Lots of employers—especially those who deal with the military or national security—have a need for candidates with security clearances, which are obtained via a lengthy process. How many of those candidates end up rejected, and why?
According to 15 years’ worth of security-clearance adjudication data analyzed by security pro Kevin Tylers (the code is available on GitHub), only 40 percent of candidates are approved for clearance.
Investigators weigh many factors in a candidates’ backstory in order to judge their suitability for a security clearance. These include:
- Allegiance to the United States
- Foreign influence or preference (such as being from another country or having immediate family from there)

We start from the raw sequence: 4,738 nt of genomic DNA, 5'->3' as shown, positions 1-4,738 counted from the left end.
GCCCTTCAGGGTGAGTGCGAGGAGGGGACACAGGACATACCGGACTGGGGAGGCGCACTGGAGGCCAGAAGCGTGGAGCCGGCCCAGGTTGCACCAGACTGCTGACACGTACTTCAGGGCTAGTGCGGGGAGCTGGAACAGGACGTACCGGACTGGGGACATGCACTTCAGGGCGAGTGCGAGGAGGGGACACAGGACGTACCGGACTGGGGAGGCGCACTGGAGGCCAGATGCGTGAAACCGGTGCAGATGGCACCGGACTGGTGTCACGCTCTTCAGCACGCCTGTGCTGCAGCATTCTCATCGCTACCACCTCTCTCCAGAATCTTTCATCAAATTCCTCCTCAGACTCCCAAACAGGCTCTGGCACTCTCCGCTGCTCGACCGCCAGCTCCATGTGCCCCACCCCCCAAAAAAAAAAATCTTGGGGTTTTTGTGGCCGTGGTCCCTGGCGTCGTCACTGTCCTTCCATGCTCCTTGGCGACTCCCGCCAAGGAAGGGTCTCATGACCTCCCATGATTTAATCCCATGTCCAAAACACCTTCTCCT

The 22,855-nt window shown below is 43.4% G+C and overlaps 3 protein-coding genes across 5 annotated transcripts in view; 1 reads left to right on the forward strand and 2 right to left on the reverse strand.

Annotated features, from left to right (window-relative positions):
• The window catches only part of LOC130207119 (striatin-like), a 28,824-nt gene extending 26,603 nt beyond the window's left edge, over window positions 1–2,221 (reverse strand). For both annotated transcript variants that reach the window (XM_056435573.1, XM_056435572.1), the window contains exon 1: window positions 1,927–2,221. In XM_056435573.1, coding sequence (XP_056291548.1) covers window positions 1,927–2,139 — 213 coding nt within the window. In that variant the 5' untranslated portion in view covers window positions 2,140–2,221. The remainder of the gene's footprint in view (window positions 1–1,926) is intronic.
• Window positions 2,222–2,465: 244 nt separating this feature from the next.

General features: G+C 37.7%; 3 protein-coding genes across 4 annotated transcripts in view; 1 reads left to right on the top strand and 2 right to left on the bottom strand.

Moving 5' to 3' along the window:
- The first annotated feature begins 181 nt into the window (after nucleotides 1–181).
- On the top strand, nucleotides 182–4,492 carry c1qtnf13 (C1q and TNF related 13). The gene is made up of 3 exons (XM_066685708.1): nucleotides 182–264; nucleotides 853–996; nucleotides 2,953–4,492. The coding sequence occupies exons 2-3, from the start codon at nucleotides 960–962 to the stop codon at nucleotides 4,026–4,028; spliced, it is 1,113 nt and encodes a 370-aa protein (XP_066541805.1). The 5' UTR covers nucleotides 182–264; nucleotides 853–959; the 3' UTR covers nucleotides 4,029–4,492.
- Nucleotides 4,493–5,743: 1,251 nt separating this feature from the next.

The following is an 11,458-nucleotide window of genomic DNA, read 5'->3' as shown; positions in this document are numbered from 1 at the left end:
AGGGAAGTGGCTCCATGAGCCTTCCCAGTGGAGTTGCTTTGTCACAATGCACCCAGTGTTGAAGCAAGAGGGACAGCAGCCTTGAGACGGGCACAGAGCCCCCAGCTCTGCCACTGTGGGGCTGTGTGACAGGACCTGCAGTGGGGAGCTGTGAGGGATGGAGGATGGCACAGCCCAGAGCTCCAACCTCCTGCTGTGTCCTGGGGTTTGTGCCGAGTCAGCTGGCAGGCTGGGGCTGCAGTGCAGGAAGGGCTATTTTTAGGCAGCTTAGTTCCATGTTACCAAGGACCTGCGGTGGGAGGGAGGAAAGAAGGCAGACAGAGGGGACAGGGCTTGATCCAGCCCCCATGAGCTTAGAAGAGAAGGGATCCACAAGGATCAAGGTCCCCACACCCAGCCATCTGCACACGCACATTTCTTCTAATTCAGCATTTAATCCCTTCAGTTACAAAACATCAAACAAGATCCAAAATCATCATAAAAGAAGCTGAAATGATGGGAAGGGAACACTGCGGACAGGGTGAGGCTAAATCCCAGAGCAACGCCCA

- The use of information technology systems (such as looking at pornography on a work computer)
- Personal conduct (a catch-all category)
- Financial considerations (such as debt)
- Alcohol and drug consumption
- Psychological conditions
- Handling protected information (such as putting classified information on your resume)
- Outside activities (i.e., work performed on behalf of a foreign government)
The top reasons for flagging candidates? Financial, followed by personal conduct, foreign preference, drug abuse, criminal conduct, alcohol abuse, sexual conduct, and misuse of information technology.
With regard to flagged issues leading to outright denial of security clearance, sexual misconduct headed up the list (83 percent denied), then criminal conduct (81 percent), and personal conduct (80 percent).
In the 14 years following 9/11, the federal government’s rapidly growing intelligence complex has resulted in a similarly meteoric rise in the number of candidates applying for security clearances. Employers and recruiters on the lookout for professionals with those clearances should know what it takes to obtain them.